"People really don't want to know about drug and alcohol until they've actually been impacted by it," he says.
"It's still seen as a problem of choice, it's still got that stigma attached to it that you're a drug addict and you're a drug addict by choice.
"In some cases that's correct but ... we're now seeing second- and third-generation drug users, so we're now seeing [drug user's] children's children coming into the centre."
Bureau of Crime Statistics and Research data reveals police are charging more people with drug offences each year in the Illawarra.
In the Wollongong City Council area, there was a 34.1 per cent increase in the number of illegal drug offences recorded from 2012 to 2013, while in Shellharbour, there was a 75 per cent increase in the same period.
Both Wollongong and Shellharbour recorded a higher number of drug offences than the state average per 100,000 of 618.8, with 667.4 and 712.4 respectively.
Temple has also seen the types of drugs causing problems for people change.
Whereas it was heroin in the 1970s and 80s, he says alcohol is now the number one substance negatively impacting people's lives.
"Alcohol very rarely rated on our radar but over the last five or six years alcohol has started to rocket up the charts and is now becoming one of the key areas that we deal with," he says.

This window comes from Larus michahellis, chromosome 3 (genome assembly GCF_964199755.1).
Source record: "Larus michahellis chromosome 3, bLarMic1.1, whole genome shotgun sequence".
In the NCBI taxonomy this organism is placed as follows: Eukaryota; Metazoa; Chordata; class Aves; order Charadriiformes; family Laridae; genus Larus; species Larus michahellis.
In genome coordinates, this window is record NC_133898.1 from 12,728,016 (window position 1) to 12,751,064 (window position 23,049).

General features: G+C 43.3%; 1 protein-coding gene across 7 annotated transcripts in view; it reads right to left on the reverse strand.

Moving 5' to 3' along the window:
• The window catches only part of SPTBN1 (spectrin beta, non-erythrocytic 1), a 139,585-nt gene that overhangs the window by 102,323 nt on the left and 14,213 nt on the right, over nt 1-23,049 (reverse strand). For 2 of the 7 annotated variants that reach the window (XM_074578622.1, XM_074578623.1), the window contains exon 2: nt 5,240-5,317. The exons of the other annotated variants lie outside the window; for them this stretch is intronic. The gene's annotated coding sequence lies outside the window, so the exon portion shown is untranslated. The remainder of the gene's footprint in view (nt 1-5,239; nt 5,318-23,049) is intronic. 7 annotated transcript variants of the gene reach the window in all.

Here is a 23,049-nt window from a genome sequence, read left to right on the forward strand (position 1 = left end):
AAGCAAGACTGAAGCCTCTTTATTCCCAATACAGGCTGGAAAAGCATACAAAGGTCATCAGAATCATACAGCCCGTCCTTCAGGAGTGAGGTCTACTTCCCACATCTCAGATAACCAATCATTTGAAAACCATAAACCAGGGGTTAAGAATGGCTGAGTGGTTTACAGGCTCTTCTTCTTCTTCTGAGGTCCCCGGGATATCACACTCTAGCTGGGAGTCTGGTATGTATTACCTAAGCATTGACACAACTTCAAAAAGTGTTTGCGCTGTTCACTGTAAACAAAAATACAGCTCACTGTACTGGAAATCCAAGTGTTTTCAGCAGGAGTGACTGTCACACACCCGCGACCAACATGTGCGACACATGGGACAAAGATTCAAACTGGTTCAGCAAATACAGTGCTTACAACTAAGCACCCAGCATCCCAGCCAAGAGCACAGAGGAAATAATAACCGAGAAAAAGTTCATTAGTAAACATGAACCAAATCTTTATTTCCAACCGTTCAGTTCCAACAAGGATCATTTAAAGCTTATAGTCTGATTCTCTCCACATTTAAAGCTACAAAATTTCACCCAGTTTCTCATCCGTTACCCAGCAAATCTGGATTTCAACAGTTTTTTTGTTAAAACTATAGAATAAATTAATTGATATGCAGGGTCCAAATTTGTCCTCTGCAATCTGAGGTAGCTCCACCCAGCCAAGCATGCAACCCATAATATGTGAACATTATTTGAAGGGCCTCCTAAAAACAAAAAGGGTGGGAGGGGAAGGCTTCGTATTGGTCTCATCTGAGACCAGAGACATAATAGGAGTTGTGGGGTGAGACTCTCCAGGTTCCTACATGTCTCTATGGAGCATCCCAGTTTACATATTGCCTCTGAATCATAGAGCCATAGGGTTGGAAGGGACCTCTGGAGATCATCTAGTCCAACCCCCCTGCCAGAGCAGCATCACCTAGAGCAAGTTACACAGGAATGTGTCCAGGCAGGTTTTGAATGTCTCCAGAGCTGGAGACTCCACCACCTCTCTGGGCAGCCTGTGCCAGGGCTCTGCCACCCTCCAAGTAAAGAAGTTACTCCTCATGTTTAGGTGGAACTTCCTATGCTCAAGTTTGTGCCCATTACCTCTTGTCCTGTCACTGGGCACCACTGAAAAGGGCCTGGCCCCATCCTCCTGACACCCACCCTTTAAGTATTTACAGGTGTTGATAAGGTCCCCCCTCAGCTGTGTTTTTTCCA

To combat this, the state government last year opened various "Sober Centres" around the state, including one in Wollongong's CBD, which is run by Watershed.
The drunk tank, as it has become known, acts as an alternative to a night in the police cells or hospital for overly intoxicated people picked up in the centre of Wollongong.
Temple says if one person can be helped, then the centre has done its job.
"If we can keep that guy clean, sober and off the streets it's actually done its job already," he says.
"At this stage of the game it's about as successful as we expected it to be ... people are becoming familiar with it and police are starting to use it.
"From that perspective it's been a success - one out of 10 - we're laughing, that's a really good result."